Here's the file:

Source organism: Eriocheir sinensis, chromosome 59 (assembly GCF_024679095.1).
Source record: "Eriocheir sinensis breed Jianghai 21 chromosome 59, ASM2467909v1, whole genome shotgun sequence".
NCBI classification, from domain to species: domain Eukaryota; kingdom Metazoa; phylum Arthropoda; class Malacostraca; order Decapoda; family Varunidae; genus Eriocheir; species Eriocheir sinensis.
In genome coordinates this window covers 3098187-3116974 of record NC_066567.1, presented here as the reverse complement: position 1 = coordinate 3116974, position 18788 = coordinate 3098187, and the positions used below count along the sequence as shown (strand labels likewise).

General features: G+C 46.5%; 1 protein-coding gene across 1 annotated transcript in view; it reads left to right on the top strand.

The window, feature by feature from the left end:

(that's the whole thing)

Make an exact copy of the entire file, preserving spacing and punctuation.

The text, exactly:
Source organism: Eriocheir sinensis, chromosome 59 (assembly GCF_024679095.1).
Source record: "Eriocheir sinensis breed Jianghai 21 chromosome 59, ASM2467909v1, whole genome shotgun sequence".
NCBI classification, from domain to species: domain Eukaryota; kingdom Metazoa; phylum Arthropoda; class Malacostraca; order Decapoda; family Varunidae; genus Eriocheir; species Eriocheir sinensis.
In genome coordinates this window covers 3098187-3116974 of record NC_066567.1, presented here as the reverse complement: position 1 = coordinate 3116974, position 18788 = coordinate 3098187, and the positions used below count along the sequence as shown (strand labels likewise).

General features: G+C 46.5%; 1 protein-coding gene across 1 annotated transcript in view; it reads left to right on the top strand.

The window, feature by feature from the left end: